Meet Meera Devi from Kutela Gram in Dindori District in Madhya Pradesh, India. Meera has been running a Bio-Resource Centre (BRC), which makes and supplies organic inputs like biofertilizers and bio-pesticides. A BRC is a small organization promoted by PRADAN, an NGO working in the most underdeveloped regions in India. The objective behind promoting a BRC was to have a centralized system of producing and distributing organic fertilizers and pesticides among other farmers in rural areas.
Meera Devi worked as an Ajeevika Sakhi (literally translating to Livelihood Friend) before starting her business as a BRC manager. As an Ajeevika Sakhi, she received training on the benefits of organic agriculture and the role a BRC can play in promoting organic agriculture. She slowly realized the financial impact of running a BRC on her personal life. Meera recalls, "Earlier, I used to ask for money from moneylenders, and it was not a good feeling. Then I joined a self-help group and would take money on loan from there and repay the money on time. I felt good. I am running this Bio-Resource Centre, and I can proudly say that I am earning a good amount of money to support my family. And this is the best feeling."
When asked if financial independence was the only thing that inspired her to take up this role, she nodded in disagreement. She added that through the training, she was made aware of the harmful effects of chemical fertilizers on the crops. And as a farmer, she has witnessed firsthand how soil quality has deteriorated over the years. "I wanted to promote good agricultural practices among farmers, and that is why I started making different organic products and supplying them to farmers." Currently, Meera Devi is involved in making four different products: Matka Khad (Clay Pot Fertilizer), Vermiwash and Waste Decomposer as biofertilizer to enhance soil productivity, and Agni Astra, as Organic Pesticide to control pest attack. The application of Diammonium Phosphate (DAP), a widely used chemical fertilizer, and Urea, the most common nitrogen fertilizer in India, has deteriorated the soil and is hazardous to human health. These chemical fertilizers are expensive, while the organic fertilizers made at her BRC are less expensive. "It is my goal to supply low-cost natural fertilizers and pesticides to farmers in and around my village," she adds.
But was everything easy and smooth in her journey from Ajeevika Saathi to a BRC businesswoman? Reflecting on her journey, Meera Devi said she faced many challenges. When she first proposed the idea of starting a BRC, the first challenge was collecting funding. While most of the self-help groups members agreed to join at first, everyone took a step back a few days later. But Meera Devi was confident. She knew running her own business center for a good cause would reap her returns. She says, "I discussed my problems with my family. My husband was very supportive. He encouraged me to take a loan, and he also took a loan so that we could fund the investment." After gathering money, she procured the required materials to start her business. And within a short time, she could repay her and her husband's loan. However, things got more challenging. The raw materials required to make the different fertilizers and pesticides take a lot of work.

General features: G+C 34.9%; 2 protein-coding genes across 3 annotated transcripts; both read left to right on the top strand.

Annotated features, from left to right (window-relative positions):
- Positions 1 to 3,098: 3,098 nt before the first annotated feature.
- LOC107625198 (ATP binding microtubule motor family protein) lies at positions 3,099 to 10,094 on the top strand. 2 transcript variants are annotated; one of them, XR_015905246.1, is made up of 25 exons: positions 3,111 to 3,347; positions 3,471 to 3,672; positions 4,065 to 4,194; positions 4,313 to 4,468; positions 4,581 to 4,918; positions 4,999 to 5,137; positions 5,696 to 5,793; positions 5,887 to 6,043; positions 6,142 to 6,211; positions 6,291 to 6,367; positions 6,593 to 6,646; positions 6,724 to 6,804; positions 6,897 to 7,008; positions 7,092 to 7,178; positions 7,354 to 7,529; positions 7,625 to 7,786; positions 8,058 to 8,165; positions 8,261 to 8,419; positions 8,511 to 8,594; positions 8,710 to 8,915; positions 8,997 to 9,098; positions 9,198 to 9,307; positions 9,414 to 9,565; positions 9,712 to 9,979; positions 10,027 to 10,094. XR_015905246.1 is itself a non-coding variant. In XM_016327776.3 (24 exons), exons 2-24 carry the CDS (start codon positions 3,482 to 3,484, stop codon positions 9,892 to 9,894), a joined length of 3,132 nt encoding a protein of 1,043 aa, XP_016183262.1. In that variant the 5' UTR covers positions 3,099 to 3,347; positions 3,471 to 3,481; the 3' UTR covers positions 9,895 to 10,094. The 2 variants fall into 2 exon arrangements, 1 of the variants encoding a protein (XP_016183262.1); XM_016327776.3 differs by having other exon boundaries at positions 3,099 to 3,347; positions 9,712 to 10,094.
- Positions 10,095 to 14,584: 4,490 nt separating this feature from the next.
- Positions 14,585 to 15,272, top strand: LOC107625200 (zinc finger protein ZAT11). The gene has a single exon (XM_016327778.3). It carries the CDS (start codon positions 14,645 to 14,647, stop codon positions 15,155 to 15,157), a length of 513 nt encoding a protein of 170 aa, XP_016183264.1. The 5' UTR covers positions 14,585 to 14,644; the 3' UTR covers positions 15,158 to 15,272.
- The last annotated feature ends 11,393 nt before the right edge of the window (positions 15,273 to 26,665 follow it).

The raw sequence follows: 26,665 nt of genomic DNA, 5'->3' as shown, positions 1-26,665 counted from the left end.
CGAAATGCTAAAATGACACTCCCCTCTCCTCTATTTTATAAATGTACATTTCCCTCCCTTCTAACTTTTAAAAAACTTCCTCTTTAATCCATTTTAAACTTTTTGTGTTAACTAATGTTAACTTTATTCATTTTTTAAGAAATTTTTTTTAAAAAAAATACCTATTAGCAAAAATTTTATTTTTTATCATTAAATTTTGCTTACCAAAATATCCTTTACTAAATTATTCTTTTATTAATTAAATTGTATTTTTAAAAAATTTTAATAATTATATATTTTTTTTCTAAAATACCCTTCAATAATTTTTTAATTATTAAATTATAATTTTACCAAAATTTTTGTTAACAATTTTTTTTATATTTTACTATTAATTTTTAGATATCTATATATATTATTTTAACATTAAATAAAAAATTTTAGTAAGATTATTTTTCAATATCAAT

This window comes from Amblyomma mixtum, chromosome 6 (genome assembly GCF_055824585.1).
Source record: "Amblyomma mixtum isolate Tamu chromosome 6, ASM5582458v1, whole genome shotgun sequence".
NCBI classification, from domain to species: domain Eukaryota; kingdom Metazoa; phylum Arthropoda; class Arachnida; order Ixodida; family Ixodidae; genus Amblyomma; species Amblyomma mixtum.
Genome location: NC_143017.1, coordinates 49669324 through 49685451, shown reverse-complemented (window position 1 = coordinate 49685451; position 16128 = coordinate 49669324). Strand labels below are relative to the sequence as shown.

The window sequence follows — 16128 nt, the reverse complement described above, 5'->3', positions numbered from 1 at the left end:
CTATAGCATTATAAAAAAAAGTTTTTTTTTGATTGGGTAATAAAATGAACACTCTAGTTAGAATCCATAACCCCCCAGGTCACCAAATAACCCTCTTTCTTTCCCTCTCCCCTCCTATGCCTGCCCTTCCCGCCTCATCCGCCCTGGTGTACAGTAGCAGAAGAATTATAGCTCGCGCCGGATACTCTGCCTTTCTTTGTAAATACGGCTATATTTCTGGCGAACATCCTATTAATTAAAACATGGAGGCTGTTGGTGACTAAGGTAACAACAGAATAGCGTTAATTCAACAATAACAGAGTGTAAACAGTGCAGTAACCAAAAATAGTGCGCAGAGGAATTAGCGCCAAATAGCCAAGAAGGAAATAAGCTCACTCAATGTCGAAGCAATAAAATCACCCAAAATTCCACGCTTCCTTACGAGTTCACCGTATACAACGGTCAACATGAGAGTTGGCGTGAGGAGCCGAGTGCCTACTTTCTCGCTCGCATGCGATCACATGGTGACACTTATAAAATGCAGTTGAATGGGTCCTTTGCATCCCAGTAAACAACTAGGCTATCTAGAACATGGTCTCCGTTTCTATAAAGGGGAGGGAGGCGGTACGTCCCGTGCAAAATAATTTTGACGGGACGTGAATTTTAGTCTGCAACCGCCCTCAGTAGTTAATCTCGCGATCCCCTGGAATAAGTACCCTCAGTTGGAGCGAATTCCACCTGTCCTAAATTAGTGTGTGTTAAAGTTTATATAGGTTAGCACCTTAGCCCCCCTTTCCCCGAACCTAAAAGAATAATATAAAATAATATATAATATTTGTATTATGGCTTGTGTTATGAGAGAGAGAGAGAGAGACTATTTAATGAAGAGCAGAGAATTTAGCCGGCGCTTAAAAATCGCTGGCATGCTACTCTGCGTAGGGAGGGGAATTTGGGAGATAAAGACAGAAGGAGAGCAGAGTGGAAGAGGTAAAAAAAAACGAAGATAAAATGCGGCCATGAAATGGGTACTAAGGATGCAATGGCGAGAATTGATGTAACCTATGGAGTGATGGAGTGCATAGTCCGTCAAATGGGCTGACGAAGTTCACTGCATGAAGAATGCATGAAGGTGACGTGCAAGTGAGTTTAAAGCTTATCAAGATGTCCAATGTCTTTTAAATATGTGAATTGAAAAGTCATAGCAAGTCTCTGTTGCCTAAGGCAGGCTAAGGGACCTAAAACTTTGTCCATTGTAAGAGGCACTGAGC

Water, cow dung, cow urine, and other green leaves are not easy to find, collect and store. The village did not have a secure water supply. To fetch water, women have to walk and carry water from long distances, which is cumbersome. Also, raw materials like neem leaves and others are difficult to accumulate. Making theChilli and garlic pastes that are added involves hard work. Collecting cow urine and dung is the most difficult as it must be planned and arranged before making bio-fertilizers and bio-pesticides. The women who collect cow urine must be informed before making it, as they can manage only a certain amount daily.
Despite facing these challenges, Meera Devi is cheerful. She believes that awareness raising on the benefits of natural fertilizers is necessary. Once farmers are aware, training would be essential regarding how to apply it, in what quantities, and when. She is hopeful that her products will have a good customer base. She feels that women farmers should adopt natural fertilizers to improve their family's health and reduce the land's degradation- even if it's on a mere 0.5 acres of land, they should start applying it.
Meera Devi is proud of her journey and the kind of impact she has been able to make through her business. She reflects that the business has helped her become more assertive. She has interacted with people from all over the world and is now recognized as a businesswoman. She is respected in her society, and her opinion is considered valuable for matters of importance. When asked where she sees herself in the next 5 years, she smiles coyly and says, "My business expanded to 54 villages in my block where PRADAN is involved."